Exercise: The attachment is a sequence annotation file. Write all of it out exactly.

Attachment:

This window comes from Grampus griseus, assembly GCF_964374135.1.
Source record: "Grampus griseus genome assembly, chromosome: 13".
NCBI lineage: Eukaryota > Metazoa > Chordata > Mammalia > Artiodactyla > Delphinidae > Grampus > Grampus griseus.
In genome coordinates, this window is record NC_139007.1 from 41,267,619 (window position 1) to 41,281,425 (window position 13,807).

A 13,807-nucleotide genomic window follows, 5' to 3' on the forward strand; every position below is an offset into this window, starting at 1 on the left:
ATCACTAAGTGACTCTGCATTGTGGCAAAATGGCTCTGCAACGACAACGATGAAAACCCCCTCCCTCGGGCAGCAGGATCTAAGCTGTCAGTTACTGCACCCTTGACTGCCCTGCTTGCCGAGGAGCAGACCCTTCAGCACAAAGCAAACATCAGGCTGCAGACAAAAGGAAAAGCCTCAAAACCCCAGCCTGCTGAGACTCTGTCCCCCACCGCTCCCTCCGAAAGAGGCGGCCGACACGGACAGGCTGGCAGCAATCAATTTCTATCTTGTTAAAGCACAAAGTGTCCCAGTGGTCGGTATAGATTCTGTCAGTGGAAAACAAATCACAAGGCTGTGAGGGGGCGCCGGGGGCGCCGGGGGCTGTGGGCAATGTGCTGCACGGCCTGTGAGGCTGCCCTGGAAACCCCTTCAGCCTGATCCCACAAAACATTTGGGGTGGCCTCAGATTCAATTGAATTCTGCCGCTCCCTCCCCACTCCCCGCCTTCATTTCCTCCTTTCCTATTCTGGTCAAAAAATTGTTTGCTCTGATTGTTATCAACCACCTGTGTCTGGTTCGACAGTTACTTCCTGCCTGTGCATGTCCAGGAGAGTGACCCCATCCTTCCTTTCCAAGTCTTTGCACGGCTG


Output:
This window comes from Grampus griseus, assembly GCF_964374135.1.
Source record: "Grampus griseus genome assembly, chromosome: 13".
NCBI lineage: Eukaryota > Metazoa > Chordata > Mammalia > Artiodactyla > Delphinidae > Grampus > Grampus griseus.
In genome coordinates, this window is record NC_139007.1 from 41,267,619 (window position 1) to 41,281,425 (window position 13,807).

A 13,807-nucleotide genomic window follows, 5' to 3' on the forward strand; every position below is an offset into this window, starting at 1 on the left:
ATCACTAAGTGACTCTGCATTGTGGCAAAATGGCTCTGCAACGACAACGATGAAAACCCCCTCCCTCGGGCAGCAGGATCTAAGCTGTCAGTTACTGCACCCTTGACTGCCCTGCTTGCCGAGGAGCAGACCCTTCAGCACAAAGCAAACATCAGGCTGCAGACAAAAGGAAAAGCCTCAAAACCCCAGCCTGCTGAGACTCTGTCCCCCACCGCTCCCTCCGAAAGAGGCGGCCGACACGGACAGGCTGGCAGCAATCAATTTCTATCTTGTTAAAGCACAAAGTGTCCCAGTGGTCGGTATAGATTCTGTCAGTGGAAAACAAATCACAAGGCTGTGAGGGGGCGCCGGGGGCGCCGGGGGCTGTGGGCAATGTGCTGCACGGCCTGTGAGGCTGCCCTGGAAACCCCTTCAGCCTGATCCCACAAAACATTTGGGGTGGCCTCAGATTCAATTGAATTCTGCCGCTCCCTCCCCACTCCCCGCCTTCATTTCCTCCTTTCCTATTCTGGTCAAAAAATTGTTTGCTCTGATTGTTATCAACCACCTGTGTCTGGTTCGACAGTTACTTCCTGCCTGTGCATGTCCAGGAGAGTGACCCCATCCTTCCTTTCCAAGTCTTTGCACGGCTG